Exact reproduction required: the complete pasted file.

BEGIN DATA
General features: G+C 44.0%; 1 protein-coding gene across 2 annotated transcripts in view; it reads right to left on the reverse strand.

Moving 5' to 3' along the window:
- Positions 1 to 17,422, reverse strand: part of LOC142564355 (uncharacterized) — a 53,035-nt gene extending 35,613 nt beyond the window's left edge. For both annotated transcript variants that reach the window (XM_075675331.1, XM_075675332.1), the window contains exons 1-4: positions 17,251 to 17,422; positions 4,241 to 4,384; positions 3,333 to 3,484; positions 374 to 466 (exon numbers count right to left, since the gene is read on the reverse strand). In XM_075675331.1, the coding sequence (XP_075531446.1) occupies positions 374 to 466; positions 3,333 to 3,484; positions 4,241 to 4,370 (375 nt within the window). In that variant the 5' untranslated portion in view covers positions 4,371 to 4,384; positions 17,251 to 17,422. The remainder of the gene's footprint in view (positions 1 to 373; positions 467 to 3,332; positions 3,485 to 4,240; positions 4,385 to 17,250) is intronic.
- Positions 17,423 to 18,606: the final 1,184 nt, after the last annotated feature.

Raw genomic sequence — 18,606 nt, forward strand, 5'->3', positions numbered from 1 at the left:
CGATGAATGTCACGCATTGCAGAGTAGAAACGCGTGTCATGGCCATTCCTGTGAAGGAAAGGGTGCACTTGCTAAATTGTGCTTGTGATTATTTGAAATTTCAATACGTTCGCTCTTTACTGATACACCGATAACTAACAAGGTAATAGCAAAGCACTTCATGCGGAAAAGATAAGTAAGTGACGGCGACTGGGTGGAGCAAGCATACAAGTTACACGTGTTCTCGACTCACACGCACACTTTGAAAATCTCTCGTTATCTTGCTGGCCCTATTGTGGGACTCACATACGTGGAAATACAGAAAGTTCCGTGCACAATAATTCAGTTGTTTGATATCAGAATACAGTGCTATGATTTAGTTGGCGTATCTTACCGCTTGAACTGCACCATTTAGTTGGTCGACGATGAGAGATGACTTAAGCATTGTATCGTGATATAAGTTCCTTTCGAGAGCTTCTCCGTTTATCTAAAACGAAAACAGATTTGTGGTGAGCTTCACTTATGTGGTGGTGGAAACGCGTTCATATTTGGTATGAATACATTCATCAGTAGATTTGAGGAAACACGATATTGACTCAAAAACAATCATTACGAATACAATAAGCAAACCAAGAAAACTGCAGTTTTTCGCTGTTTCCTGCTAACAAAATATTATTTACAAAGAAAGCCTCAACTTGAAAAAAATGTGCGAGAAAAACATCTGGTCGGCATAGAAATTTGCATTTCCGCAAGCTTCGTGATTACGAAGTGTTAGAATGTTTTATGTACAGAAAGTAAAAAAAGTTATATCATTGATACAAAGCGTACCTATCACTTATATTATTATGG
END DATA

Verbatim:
General features: G+C 44.0%; 1 protein-coding gene across 2 annotated transcripts in view; it reads right to left on the reverse strand.

Moving 5' to 3' along the window:
- Positions 1 to 17,422, reverse strand: part of LOC142564355 (uncharacterized) — a 53,035-nt gene extending 35,613 nt beyond the window's left edge. For both annotated transcript variants that reach the window (XM_075675331.1, XM_075675332.1), the window contains exons 1-4: positions 17,251 to 17,422; positions 4,241 to 4,384; positions 3,333 to 3,484; positions 374 to 466 (exon numbers count right to left, since the gene is read on the reverse strand). In XM_075675331.1, the coding sequence (XP_075531446.1) occupies positions 374 to 466; positions 3,333 to 3,484; positions 4,241 to 4,370 (375 nt within the window). In that variant the 5' untranslated portion in view covers positions 4,371 to 4,384; positions 17,251 to 17,422. The remainder of the gene's footprint in view (positions 1 to 373; positions 467 to 3,332; positions 3,485 to 4,240; positions 4,385 to 17,250) is intronic.
- Positions 17,423 to 18,606: the final 1,184 nt, after the last annotated feature.

Raw genomic sequence — 18,606 nt, forward strand, 5'->3', positions numbered from 1 at the left:
CGATGAATGTCACGCATTGCAGAGTAGAAACGCGTGTCATGGCCATTCCTGTGAAGGAAAGGGTGCACTTGCTAAATTGTGCTTGTGATTATTTGAAATTTCAATACGTTCGCTCTTTACTGATACACCGATAACTAACAAGGTAATAGCAAAGCACTTCATGCGGAAAAGATAAGTAAGTGACGGCGACTGGGTGGAGCAAGCATACAAGTTACACGTGTTCTCGACTCACACGCACACTTTGAAAATCTCTCGTTATCTTGCTGGCCCTATTGTGGGACTCACATACGTGGAAATACAGAAAGTTCCGTGCACAATAATTCAGTTGTTTGATATCAGAATACAGTGCTATGATTTAGTTGGCGTATCTTACCGCTTGAACTGCACCATTTAGTTGGTCGACGATGAGAGATGACTTAAGCATTGTATCGTGATATAAGTTCCTTTCGAGAGCTTCTCCGTTTATCTAAAACGAAAACAGATTTGTGGTGAGCTTCACTTATGTGGTGGTGGAAACGCGTTCATATTTGGTATGAATACATTCATCAGTAGATTTGAGGAAACACGATATTGACTCAAAAACAATCATTACGAATACAATAAGCAAACCAAGAAAACTGCAGTTTTTCGCTGTTTCCTGCTAACAAAATATTATTTACAAAGAAAGCCTCAACTTGAAAAAAATGTGCGAGAAAAACATCTGGTCGGCATAGAAATTTGCATTTCCGCAAGCTTCGTGATTACGAAGTGTTAGAATGTTTTATGTACAGAAAGTAAAAAAAGTTATATCATTGATACAAAGCGTACCTATCACTTATATTATTATGG